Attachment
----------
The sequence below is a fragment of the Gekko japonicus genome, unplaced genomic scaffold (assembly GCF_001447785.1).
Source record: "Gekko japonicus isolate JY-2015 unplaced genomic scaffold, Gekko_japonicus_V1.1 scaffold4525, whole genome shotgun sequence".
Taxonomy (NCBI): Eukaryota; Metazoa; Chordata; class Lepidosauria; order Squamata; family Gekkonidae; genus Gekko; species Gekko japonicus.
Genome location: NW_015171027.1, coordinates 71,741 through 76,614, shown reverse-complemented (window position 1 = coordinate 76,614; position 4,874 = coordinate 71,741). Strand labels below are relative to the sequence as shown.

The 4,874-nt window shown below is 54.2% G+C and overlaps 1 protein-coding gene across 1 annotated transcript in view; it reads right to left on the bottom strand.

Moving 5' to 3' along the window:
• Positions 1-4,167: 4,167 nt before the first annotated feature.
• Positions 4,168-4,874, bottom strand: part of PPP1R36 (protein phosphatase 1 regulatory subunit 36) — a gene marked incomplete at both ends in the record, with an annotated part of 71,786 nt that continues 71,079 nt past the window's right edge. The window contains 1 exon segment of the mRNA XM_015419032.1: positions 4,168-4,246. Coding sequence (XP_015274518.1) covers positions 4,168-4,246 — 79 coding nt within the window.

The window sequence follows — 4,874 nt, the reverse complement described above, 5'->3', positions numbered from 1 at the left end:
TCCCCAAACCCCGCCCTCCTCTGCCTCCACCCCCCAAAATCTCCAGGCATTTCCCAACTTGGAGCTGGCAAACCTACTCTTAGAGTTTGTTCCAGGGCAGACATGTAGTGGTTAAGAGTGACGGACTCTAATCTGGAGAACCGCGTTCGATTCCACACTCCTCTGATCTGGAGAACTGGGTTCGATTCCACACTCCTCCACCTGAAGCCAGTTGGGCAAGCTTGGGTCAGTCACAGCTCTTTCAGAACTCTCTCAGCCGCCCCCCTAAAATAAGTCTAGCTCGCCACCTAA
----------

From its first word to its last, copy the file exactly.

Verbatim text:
The sequence below is a fragment of the Gekko japonicus genome, unplaced genomic scaffold (assembly GCF_001447785.1).
Source record: "Gekko japonicus isolate JY-2015 unplaced genomic scaffold, Gekko_japonicus_V1.1 scaffold4525, whole genome shotgun sequence".
Taxonomy (NCBI): Eukaryota; Metazoa; Chordata; class Lepidosauria; order Squamata; family Gekkonidae; genus Gekko; species Gekko japonicus.
Genome location: NW_015171027.1, coordinates 71,741 through 76,614, shown reverse-complemented (window position 1 = coordinate 76,614; position 4,874 = coordinate 71,741). Strand labels below are relative to the sequence as shown.

The 4,874-nt window shown below is 54.2% G+C and overlaps 1 protein-coding gene across 1 annotated transcript in view; it reads right to left on the bottom strand.

Moving 5' to 3' along the window:
• Positions 1-4,167: 4,167 nt before the first annotated feature.
• Positions 4,168-4,874, bottom strand: part of PPP1R36 (protein phosphatase 1 regulatory subunit 36) — a gene marked incomplete at both ends in the record, with an annotated part of 71,786 nt that continues 71,079 nt past the window's right edge. The window contains 1 exon segment of the mRNA XM_015419032.1: positions 4,168-4,246. Coding sequence (XP_015274518.1) covers positions 4,168-4,246 — 79 coding nt within the window.

The window sequence follows — 4,874 nt, the reverse complement described above, 5'->3', positions numbered from 1 at the left end:
TCCCCAAACCCCGCCCTCCTCTGCCTCCACCCCCCAAAATCTCCAGGCATTTCCCAACTTGGAGCTGGCAAACCTACTCTTAGAGTTTGTTCCAGGGCAGACATGTAGTGGTTAAGAGTGACGGACTCTAATCTGGAGAACCGCGTTCGATTCCACACTCCTCTGATCTGGAGAACTGGGTTCGATTCCACACTCCTCCACCTGAAGCCAGTTGGGCAAGCTTGGGTCAGTCACAGCTCTTTCAGAACTCTCTCAGCCGCCCCCCTAAAATAAGTCTAGCTCGCCACCTAA